2. Peanut Butter to the Rescue: Young girls who eat peanut butter on a regular basis have a lower risk of developing benign breast disease (BBD) later in life, according to a study from Brigham & Women’s Hospital and Harvard Medical School. The researchers followed 9,039 young girls between the ages of 9- and 15-years, having them complete dietary recalls annually for 14 years. Results showed that girls who ate peanut butter at least three times a week when they were young lowered their risk for BBD by 39% late in life. Daily servings of peanut butter, peanuts or other nuts, beans, and/or corn lowered risk by 68%.
Berkey C, Willett W, Tamimi R, et al: Vegetable protein and vegetable fat intakes in pre-adolescent and adolescent girls, and risk of benign breast disease in young women. Breast Cancer Research and Treatment 2013;141:299-306.
3. Sweet Memory Blues: Even a high-normal blood sugar is enough to jeopardize your memory, according to researchers at the University of Halle in Germany. Memory, HbAIc, insulin, and blood sugar levels were assessed in a group of 141 people with an average age of 63 and who did not have diabetes or pre-diabetes. Results showed that people with lower blood sugar levels scored far better on memory and recall tests compared with people with blood sugar levels in the higher range of normal. The size of the hippocampus, the region of the brain especially important in memory, also was larger in people with lower blood sugar levels. The researchers conclude that, “…chronically higher blood glucose levels exert a negative influence on cognition, possibly mediated by structural changes in learning-relevant brain areas.”
Kerti L, Witte A, Winkler A, et al: Higher glucose levels associated with lower memory and reduced hippocampal microstructure. Neurology 2013;October 23 rd.
Food & Mood Tip -Double Up on Servings!
Vegetables and fruit are the #1 supplier of brain-protecting antioxidants. Not only is produce your best source of antioxidant vitamins, such as vitamin C and beta carotene, but most of the tens of thousands of plant compounds, called phytochemicals, in fruits and vegetables have antioxidant abilities. Thousands of flavonoids identified in plants, anthocyanins in red cabbage and cherries, lycopene in tomatoes and watermelon, lutein in spinach, sulphorophane in broccoli, ellagic acid in berries, and sulfur compounds in garlic, to name only a few, are all antioxidants. The darker the plant’s color, the greater the antioxidant punch! Include at least two servings at every meal and at least one at every snack.
Eat Your Way to Sexy This Week – Smiles are Sexy
Health is sexy and sexy is all about cherishing every day. It’s about love, humor, health, being optimistic, having a purpose, feeling secure, giving and being kind to others. To nurture all of this, you must work at it, just as you would workout your muscles by exercising. You can’t expect to be fit by thinking about exercise. Well, you can’t expect to be fully happy and sexy by just thinking about it, either. Besides, it takes effort to be happy or crabby, so put your energy 20where it will help, not hurt!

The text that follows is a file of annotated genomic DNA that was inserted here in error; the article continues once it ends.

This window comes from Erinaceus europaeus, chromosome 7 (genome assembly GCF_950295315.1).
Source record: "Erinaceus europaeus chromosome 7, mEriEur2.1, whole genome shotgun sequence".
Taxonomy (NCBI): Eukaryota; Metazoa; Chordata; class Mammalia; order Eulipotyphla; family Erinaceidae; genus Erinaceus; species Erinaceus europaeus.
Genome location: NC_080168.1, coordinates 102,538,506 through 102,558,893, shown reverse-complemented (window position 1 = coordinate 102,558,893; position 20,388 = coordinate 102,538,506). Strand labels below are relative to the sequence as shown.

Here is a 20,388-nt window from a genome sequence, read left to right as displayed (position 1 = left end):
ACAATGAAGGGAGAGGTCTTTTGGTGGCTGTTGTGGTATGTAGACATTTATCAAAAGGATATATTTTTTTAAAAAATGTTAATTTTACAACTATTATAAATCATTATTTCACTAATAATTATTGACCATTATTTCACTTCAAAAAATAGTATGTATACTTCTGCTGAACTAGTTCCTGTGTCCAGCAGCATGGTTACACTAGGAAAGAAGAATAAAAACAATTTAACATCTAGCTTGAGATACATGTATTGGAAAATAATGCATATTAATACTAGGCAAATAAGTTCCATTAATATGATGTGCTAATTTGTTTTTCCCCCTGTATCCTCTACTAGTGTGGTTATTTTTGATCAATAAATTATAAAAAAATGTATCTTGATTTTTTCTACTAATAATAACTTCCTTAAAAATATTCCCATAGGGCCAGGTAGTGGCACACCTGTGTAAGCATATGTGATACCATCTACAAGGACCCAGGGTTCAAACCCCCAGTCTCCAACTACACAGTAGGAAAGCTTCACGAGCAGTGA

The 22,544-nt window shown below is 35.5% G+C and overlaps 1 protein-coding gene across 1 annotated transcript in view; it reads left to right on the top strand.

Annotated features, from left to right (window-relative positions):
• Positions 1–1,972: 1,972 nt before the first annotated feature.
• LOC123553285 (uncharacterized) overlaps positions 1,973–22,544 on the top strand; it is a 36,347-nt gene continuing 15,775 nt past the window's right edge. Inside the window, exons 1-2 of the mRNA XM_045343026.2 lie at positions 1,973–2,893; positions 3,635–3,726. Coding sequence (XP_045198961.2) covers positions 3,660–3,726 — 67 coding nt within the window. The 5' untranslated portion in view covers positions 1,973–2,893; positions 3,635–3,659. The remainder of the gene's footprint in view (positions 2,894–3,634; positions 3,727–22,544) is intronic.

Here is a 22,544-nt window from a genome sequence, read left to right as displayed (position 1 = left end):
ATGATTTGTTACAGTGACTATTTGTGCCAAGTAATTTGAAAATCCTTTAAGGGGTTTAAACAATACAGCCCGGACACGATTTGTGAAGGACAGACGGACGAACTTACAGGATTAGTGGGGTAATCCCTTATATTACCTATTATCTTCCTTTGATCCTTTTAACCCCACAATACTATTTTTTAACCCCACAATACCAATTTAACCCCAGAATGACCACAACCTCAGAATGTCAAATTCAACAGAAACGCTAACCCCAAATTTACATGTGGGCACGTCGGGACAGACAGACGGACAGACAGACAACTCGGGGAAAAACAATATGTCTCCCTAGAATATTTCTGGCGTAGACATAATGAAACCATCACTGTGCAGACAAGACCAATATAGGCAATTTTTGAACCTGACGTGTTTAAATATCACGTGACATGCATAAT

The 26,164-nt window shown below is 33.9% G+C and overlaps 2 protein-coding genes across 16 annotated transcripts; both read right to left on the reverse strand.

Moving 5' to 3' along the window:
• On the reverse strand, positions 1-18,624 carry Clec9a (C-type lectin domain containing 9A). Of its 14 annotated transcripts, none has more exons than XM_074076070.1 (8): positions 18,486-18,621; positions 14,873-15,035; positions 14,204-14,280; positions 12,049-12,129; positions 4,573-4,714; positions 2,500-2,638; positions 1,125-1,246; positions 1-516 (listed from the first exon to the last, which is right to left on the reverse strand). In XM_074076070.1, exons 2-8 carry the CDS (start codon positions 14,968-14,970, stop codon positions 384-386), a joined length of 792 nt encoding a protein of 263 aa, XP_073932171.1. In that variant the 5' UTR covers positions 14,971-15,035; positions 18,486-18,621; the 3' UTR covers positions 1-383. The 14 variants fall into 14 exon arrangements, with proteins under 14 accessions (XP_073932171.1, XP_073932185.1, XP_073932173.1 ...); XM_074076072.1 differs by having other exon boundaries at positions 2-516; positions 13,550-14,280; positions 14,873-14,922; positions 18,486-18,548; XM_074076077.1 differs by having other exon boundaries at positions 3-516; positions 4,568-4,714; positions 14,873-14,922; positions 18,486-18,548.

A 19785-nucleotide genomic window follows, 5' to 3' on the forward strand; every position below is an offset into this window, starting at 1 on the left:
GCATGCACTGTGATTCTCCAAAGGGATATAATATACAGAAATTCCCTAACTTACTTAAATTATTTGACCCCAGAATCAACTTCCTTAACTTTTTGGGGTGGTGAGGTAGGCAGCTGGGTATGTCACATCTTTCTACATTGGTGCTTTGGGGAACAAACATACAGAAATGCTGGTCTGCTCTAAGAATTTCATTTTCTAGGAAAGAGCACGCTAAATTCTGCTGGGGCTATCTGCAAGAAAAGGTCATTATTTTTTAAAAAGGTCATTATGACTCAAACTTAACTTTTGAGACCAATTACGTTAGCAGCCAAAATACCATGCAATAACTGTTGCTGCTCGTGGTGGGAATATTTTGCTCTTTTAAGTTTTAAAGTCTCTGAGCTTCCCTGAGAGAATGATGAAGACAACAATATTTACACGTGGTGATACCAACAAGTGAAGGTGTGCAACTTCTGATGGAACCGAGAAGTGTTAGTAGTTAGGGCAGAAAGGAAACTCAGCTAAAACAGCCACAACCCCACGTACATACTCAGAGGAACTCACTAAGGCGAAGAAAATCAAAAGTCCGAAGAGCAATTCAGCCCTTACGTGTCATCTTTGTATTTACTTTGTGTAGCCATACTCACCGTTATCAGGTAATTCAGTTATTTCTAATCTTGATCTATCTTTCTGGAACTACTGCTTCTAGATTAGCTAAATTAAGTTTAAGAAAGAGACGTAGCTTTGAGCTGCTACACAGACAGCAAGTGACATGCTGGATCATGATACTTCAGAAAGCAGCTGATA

When you don’t feel happy, act “as if” you are. In other words, fake it ‘til you make it. Put on a happy face, walk tall, and shut out the kill-joy thoughts, worries, and frets long enough to be kind to those around you. Share happy memories, connect with people by looking them in the eye. Say ‘thank you’ a hundred times a day, and mean it! Often, just putting a smile on their face is enough to get the happy genes revved. Even if you don’t feel sexy, slap on a smile and greet people with a big welcome on your face. You’ll get more smiles back, which will help you feel better. And, studies show that men find women more attractive when they radiate confidence.
Mood-Boosting Recipe – Creamy, Low-Fat Fudge
From The Food & Mood Cookbook by Elizabeth Somer and Jeanette Williams
Fudge is notoriously high in fat, sugar, and calories. But, hey what are the holiday’s without it?! This yummy fudge takes some of the guilt out of indulgence. By using fat-free instead of whole evaporated milk, prunes instead of fat, and Splenda to replace much of the sugar, this fudge tastes just like the original, but packs a much lower calorie, fat, and sugar punch.
2 tablespoons salted butter
1 1/2 cups sugar
1 cup Splenda
2/3 cup fat-free evaporated milk
16 ounces semi-sweet chocolate chips
1 (2 1/2 ounces) jar baby prunes
1 7-ounce jar marshmallow creme
1/3 cup chopped walnuts
2 teaspoons vanilla extract
1) Line a 13″ x 9″ x 2″ baking pan with wax or parchment paper, extending the paper over the edges of the pan. Set aside.
2) In a large saucepan, melt butter over medium heat. Stir in sugar, Splenda, and milk. Bring mixture to a boil, stirring constantly. Boil gently for 5 minutes stirring constantly.
Remove saucepan from heat and slowly stir in chocolate chips. Stir until chocolate melts. Then stir in prunes, marshmallow creme, walnuts, and vanilla until well combined.
4) Spread mixture in the prepared pan. Chill in refrigerator until firm, overnight or at least 3 hours. To serve, use the wax/parchment paper to lift fudge from pan. Cut into pieces. Keep extra pieces refrigerated. Makes 48 pieces.
Nutrition Information per piece: 94 calories, 34% fat ( 3.5 grams), 2 grams saturated fat, 64% carbohydrates, 2 % protein, 0.8 gram fiber.
Answers to “ Do you Know?” from last issue:
1. Do certain food combinations help you lose weight, while combining the wrong foods at the same meal can lead to weight gain?
This metabolism myth persists despite any supporting evidence (Ok, there was one decade-old, unpublished study on rats). You don’t find studies to support the benefits or detriments of food combining because there are none. In reality, our bodies were designed over hundreds of thousands of years to readily digest and thrive on a wide variety of foods and food mixtures. Beliefs that protein and carb or fat and carb foods don’t mix goes against both common sense and everything known about digestion. Besides, almost all foods (except sugar, oils, and most fruits) are already a combination of carbs, protein, and fat. (A slice of bread contains 3 grams of fat, 16 grams of carbs, and 1 ½ grams of fat; a bowl of black beans is a nice combo of 15 grams protein, 41 grams carbs, and 1 gram fat; while even broccoli contains a little bit of all three nutrients.) This diet fad is a complete hoax.